This novel has comparatively little in the way of traditional science fiction. A massive portion of the text is given over to a plodding chronicle of successive disasters, mixed with a travelogue of snapshots of major world cities being slowly flooded. We are treated to an intermittent but never-ending litany of what is flooding, what is threatened, and what is gone. And this goes on for 50 years, and nearly 500 pages. Over those 50 years technology continues, but at a slow pace, and we don't see anything much more technologically advanced than bio-engineered seaweed.

There is a good amount of excitement and a number of interesting events spread throughout the book, becoming, in my opinion, ever more interesting as the story goes on. Although the story is slow-moving, it manages to cover a lot of ground and to have a good amount of scientific backing. While the main theme of the story is very much tragedy, both personal and for humanity in general, it is not entirely depressing and does not let the suffering overwhelm the characters.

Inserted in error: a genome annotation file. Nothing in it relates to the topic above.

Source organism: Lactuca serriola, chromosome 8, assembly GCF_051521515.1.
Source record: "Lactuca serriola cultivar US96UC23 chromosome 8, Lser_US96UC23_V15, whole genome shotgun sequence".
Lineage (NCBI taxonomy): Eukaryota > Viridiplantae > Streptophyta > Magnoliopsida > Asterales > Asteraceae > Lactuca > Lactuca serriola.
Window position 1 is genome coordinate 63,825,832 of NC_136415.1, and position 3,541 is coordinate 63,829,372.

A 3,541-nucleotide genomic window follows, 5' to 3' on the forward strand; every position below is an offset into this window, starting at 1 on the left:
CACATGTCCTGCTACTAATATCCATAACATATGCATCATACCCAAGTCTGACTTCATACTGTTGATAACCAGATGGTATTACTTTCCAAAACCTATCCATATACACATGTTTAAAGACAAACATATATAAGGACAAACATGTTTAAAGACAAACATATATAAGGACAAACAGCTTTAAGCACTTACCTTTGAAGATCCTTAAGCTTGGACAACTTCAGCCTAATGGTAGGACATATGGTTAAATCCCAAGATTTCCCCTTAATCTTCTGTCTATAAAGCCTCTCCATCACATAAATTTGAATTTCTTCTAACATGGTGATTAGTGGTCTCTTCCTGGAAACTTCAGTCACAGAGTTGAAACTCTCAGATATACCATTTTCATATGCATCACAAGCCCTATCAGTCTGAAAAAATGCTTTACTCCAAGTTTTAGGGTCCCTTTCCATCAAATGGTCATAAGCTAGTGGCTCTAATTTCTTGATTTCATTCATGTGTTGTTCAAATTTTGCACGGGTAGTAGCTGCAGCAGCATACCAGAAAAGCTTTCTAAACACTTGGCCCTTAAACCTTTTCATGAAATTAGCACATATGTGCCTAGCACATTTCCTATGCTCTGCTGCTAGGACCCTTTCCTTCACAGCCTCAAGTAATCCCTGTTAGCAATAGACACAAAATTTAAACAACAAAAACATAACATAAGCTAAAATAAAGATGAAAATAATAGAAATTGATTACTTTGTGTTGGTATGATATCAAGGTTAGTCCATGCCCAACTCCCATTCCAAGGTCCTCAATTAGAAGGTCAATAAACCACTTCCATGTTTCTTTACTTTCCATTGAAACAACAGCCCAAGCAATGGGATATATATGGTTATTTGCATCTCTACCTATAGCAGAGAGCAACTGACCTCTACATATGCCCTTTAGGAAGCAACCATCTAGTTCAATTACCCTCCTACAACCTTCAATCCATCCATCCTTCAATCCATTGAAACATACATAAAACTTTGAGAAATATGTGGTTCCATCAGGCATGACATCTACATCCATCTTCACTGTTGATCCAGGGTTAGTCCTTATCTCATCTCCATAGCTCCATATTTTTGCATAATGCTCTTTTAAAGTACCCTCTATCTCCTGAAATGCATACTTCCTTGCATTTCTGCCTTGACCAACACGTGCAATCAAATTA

All in all, I do not particularly recommend this book. There's just too much boring repetition of "now X is gone; oops, there goes Y", spread over too little action and too few surprises. However, if you expect to have a boring weekend and come across this book, it might do as a beach book (it's a bit too long for an airport book, however). If you do start reading it, the story picks up a bit after about 200 pages, and continues to pick up pace (or, at least, interesting new elements) after that.

Flood does have a sequel, Ark, which covers some of the same time period and follows up on some of the central events in Flood.

ISBN-10: 0451463285
ISBN-13: 978-0451463289

Flood


Really all you can do
In a flood
Is hang on
To a tree
If you can find one
Or a boulder